The Shanghai port has topped UNCTAD’s 2019 ranking of the world’s best-connected ports, released on 7 August. The Chinese port garnered a connectivity score of 134 points, followed by the ports of Singapore (124.63 points), Pusan (114.45 points) in Korea and Ningbo (114.35 points), also in China. The index is set at 100 for the best-connected port in 2006, which was Hong Kong, China.
Besides the Asian ports, the other ports on the top 10 list are those of Antwerp (94 points) in Belgium and Rotterdam (93 points) in the Netherlands. None of the ports in the top 20 list are from Africa, Latin America, North America or Australasia.
“A container port’s performance is a critical factor that can determine transport costs and, by extension, trade competitiveness,” said UNCTAD’s director of technology and logistics, Shamika N. Sirimanne.
Efficient and well-connected container ports enabled by frequent and direct shipping services are key to minimizing trade costs and fostering sustainable development, Ms. Sirimanne said.
UNCTAD’s port Liner Shipping Connectivity Index (port LSCI) dataset enables businesses and governments to determine maritime transport trends and their ports’ positions compared to others.
More than 900 ports covered
The port LSCI, which now provides data on more than 900 ports dating back to 2006, is generated using the same methodology as that for the recently released country-level LSCI produced by UNCTAD in collaboration with MDSTransmodal.
The 2019 port LSCI shows that the expanded Panama Canal has led to shifts in patterns of services.
The data also indicates that the LSCI of New York/New Jersey and Savannah on the east coast of North America grew by more than 20% since 2016, while the leading ports on the west coast saw their LSCI stagnate.
The data further reveals that investments by shipping lines can attract additional services. Piraeus (Greece), operated by COSCO from China, for example, has become the best-connected port in the Mediterranean in 2019.
In Africa, both geography and port reforms emerged as critical factors. The best-connected countries in Africa are those at its corners – Morocco, Egypt and South Africa.
Western Africa has relatively low connectivity because it doesn’t lie at the crossroads of major north-south or east-west shipping routes.
Mombasa (Kenya) and Dar es Salaam (Tanzania) connect Burundi, Rwanda and Uganda to overseas markets through dedicated corridors, but they remain highly congested.
Low connectivity makes merchandize trade costly and uncompetitive. Many small island developing states (SIDS) face a vicious cycle where low trade volumes discourage investments in better maritime transport connectivity.
The Pacific Islands are among those with the lowest shipping connectivity. For example, Port Vila (Vanuatu) receives about one container ship every three days, the data shows.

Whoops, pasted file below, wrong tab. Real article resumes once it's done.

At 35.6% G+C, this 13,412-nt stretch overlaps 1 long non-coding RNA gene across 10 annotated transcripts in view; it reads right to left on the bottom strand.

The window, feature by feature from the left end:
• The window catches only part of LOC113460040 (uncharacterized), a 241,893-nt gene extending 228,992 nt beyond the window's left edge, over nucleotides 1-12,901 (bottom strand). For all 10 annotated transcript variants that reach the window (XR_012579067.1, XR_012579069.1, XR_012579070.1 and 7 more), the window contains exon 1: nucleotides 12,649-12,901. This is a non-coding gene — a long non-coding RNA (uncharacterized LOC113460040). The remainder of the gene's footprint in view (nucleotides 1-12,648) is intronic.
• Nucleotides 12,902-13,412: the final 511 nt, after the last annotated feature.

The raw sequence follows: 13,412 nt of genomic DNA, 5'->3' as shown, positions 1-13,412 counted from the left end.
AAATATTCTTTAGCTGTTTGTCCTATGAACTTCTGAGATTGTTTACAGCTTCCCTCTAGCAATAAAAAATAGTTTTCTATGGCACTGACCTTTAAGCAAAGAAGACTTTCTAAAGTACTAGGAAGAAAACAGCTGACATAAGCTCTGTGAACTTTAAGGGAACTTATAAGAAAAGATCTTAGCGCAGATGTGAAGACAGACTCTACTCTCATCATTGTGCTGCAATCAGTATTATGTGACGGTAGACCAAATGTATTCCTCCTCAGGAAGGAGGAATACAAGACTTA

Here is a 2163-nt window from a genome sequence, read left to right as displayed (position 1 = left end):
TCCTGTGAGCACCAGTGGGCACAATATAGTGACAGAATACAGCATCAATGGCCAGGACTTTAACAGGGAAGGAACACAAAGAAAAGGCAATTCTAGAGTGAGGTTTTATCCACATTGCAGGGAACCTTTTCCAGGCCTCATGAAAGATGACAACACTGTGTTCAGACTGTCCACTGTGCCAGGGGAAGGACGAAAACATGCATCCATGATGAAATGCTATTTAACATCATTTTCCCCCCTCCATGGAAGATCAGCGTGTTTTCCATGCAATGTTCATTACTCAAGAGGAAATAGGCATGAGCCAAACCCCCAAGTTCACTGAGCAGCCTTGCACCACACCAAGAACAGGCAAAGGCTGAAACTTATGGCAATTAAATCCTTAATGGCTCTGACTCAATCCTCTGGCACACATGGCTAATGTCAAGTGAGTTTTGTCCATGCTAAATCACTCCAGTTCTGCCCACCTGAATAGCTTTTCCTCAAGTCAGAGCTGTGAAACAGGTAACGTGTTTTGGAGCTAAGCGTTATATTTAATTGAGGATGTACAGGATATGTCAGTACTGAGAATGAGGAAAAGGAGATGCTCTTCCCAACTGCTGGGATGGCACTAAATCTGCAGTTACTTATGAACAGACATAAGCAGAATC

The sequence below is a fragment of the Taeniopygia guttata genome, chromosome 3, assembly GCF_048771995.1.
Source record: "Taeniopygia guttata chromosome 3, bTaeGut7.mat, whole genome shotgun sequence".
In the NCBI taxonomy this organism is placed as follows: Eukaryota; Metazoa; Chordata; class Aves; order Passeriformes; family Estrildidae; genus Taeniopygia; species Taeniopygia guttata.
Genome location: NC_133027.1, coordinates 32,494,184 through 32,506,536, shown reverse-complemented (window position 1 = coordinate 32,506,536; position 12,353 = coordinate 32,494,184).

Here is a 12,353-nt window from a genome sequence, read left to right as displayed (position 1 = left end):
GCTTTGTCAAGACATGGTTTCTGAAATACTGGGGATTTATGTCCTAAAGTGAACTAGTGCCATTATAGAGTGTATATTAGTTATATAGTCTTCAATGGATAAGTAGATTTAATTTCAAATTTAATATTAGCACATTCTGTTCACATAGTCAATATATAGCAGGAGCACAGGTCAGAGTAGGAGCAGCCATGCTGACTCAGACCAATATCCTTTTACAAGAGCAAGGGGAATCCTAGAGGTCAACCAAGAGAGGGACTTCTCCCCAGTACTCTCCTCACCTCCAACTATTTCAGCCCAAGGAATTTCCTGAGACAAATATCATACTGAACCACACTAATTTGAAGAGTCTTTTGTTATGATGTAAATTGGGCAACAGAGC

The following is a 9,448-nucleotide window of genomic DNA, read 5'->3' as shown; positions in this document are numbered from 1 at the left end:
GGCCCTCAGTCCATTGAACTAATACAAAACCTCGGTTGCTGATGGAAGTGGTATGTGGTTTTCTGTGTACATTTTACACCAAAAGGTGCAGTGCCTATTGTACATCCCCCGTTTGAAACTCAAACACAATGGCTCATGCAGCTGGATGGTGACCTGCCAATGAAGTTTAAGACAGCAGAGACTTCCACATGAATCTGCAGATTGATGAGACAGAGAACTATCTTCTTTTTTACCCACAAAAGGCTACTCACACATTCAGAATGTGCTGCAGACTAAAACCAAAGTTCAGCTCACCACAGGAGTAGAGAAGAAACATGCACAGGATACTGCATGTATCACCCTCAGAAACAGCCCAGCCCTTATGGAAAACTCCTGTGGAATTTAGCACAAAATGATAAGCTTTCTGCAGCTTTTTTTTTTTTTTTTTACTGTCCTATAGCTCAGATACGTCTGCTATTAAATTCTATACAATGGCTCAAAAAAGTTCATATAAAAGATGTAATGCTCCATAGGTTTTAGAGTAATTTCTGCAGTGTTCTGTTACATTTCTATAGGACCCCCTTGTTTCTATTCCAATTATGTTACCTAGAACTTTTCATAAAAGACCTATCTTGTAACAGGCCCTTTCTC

In Kiribati, there is only one operator offering regular liner shipping services, with one ship arriving about every 10 days.
Port calls and port turnaround times
Besides the new datasets measuring liner shipping connectivity, UNCTAD also released new data on port calls and turnaround time in the global container ports, in collaboration with MarineTraffic.
The data shows that containerships have the lowest turnaround times. In 2018, a ship spent a median time of 23.5 hours in ports.
Dry bulk carriers typically spent just over two days during a port call, while container ships spent the least amount of time – less than a day.
“A shorter time in port is a positive indicator that could partly signal the level of port efficiency and trade competitiveness,” said UNCTAD’s chief of transport, Frida Youssef.
The economies with the fastest turnaround times are the advanced ones with large volumes or small ones that handle low cargo volumes at each port call, Ms. Youssef said.
According to the data, the bottom 10 countries are all developing countries or least developed countries.
However, a longer time spent in port does not necessarily mean that the port is less efficient, as owners of ships may choose to have them stay longer in a port to purchase goods or services.
According to Ms. Youssef, countries with more port calls have lower turnaround times. “A port with a faster turnaround can accommodate a larger number of port calls with the same number of berths,” she said.
Such a port is also more attractive to shippers and carriers, Ms. Youssef said, so the number of port calls will be higher compared to a competing port that has a lower turnaround time.
These latest datasets complement other maritime statistics and indicators provided by UNCTAD to measure the achievement of the Sustainable Development Goals.